One more thing to note is the power button on the backside, which is something many soundbars tend to overlook. But it can be more important when you’re dealing with a technology like this, which can move between wired and wireless operation.
Of course, you still need to run the power cord, but not having to run a bunch of audio wires can save time and energy. It also opens the possibility to connect with more than one device with very little effort.
Turning to connectivity, this soundbar is capable of working either wired or wirelessly. When you go wireless, connections with Bluetooth 4.0 ensure about 33 feet of range. That range drops considerably when you start to add walls and other obstacles, but it’s no better or worse than similar Bluetooth equipment.
When you start exploring wired connections, you’re able to choose between coaxial, optical, USB, and RCA inputs. There are also some RCA and optical cables included with the S9920 to help you get started. Nothing truly unique is available for connection options, but all the essentials are covered.
Interface & Ease of Use
Operation is also pretty simple. You can either control the S9920 Soundbar with the aid of a remote control, or by using four analogue buttons that are positioned on the right side of the soundbar. Those buttons let you turn on/off the equipment, play/pause content, and adjust volume levels.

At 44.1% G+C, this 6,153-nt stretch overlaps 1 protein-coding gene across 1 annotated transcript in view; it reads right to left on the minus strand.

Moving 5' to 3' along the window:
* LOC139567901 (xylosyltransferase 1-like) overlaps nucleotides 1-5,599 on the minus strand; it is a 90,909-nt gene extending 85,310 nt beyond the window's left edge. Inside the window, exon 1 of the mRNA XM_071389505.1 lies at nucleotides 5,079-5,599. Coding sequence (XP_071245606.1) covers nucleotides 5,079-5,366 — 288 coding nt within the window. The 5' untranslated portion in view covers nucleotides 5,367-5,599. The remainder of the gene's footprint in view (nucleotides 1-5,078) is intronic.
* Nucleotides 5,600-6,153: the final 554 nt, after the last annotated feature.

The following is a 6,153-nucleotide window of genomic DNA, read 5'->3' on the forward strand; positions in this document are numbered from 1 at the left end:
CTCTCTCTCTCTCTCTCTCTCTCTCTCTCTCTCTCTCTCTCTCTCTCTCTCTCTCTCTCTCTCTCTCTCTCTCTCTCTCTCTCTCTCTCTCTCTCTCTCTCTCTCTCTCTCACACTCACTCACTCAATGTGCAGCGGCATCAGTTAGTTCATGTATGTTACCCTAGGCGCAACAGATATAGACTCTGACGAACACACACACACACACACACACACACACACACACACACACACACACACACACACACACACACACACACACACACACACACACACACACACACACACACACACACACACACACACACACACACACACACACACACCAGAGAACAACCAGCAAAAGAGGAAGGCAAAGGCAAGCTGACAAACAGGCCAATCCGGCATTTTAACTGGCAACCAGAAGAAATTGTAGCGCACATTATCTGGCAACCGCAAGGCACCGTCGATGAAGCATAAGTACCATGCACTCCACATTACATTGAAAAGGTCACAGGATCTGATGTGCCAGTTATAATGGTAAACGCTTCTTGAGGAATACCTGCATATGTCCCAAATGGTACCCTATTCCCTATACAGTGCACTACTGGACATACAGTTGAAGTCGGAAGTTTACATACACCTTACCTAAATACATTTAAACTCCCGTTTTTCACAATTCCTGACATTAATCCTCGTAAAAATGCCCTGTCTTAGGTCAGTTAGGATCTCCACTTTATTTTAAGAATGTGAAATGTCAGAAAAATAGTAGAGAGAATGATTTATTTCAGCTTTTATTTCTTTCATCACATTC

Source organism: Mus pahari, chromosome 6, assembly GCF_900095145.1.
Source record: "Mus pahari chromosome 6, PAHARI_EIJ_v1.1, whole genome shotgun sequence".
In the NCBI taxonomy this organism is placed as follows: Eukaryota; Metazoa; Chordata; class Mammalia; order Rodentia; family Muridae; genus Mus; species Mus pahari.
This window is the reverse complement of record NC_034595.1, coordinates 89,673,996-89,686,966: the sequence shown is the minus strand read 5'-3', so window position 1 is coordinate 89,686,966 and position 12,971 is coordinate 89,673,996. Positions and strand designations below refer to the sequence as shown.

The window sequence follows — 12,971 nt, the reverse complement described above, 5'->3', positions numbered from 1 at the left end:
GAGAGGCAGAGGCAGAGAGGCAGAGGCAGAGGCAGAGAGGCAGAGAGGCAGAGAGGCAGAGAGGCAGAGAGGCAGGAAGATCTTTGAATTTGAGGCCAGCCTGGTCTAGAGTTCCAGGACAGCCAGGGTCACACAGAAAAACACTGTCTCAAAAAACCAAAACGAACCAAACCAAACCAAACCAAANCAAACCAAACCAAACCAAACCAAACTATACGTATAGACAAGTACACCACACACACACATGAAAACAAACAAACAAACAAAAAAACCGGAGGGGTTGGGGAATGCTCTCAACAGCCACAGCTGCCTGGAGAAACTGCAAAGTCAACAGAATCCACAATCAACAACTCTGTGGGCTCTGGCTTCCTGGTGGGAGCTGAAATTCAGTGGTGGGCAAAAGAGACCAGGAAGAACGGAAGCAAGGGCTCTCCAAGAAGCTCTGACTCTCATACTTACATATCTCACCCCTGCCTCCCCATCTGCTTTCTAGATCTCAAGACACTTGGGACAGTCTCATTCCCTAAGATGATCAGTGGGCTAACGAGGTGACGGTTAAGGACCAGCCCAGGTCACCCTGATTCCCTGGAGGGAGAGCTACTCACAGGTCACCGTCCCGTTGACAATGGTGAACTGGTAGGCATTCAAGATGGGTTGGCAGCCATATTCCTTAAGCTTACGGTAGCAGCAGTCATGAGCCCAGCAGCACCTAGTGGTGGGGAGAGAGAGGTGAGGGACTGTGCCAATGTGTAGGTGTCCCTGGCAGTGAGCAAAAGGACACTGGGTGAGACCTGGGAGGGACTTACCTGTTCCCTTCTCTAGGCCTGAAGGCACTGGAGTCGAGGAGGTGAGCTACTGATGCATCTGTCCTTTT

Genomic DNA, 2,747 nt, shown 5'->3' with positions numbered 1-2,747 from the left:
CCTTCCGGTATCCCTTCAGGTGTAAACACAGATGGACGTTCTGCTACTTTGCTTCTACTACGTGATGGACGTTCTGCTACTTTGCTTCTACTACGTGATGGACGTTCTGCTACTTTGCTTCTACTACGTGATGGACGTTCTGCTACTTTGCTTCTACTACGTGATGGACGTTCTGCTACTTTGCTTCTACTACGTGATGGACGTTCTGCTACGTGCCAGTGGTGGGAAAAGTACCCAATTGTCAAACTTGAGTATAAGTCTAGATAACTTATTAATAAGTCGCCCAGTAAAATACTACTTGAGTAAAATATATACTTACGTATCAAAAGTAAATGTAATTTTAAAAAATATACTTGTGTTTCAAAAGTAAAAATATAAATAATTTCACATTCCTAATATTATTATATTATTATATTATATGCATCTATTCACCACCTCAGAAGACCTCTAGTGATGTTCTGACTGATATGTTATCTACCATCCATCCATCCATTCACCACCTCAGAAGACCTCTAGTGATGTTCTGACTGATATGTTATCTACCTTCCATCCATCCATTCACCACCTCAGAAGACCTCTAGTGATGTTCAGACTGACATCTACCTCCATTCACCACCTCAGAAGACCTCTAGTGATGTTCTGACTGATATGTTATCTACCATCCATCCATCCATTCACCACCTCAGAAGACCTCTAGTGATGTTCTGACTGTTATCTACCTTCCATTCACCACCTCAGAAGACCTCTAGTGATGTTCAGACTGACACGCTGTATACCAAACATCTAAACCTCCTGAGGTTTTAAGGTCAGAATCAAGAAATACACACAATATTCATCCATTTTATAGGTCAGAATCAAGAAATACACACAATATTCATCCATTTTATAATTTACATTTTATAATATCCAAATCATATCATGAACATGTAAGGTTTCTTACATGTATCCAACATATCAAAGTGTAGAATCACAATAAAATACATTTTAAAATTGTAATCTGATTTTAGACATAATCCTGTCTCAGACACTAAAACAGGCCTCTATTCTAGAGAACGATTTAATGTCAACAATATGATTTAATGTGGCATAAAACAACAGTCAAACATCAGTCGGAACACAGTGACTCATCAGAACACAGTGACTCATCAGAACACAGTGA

Unfortunately, this soundbar is not compatible with universal television remotes; you need to use their proprietary Wohome remote. Their remote is more than respectable, but it’s a small shame to have to add another remote to your collection.
What is there to like about the included remote? Mostly its simplicity. The topside features the two buttons you probably care about the most – mute and the power button. Beneath that, there’s a volume wheel and play/pause/skip buttons. They’re perfectly positioned on the basis on priority, easily identifiable, and even nicely placed for your thumb while holding the remote.
Beneath that, there’s eight function/feature buttons which let you switch between various modes. These are tucked towards the bottom of the remote, where they belong. For instance, this is where you’ll find the 3D button, which can swap the S9920 to play 3D surround sound. The SR-1 mode button amplifies the bass output, while the SR-2 mode was intended to construct greater vocal clarity. It’s useful for TV shows or new-casts which involve lots of dialogue.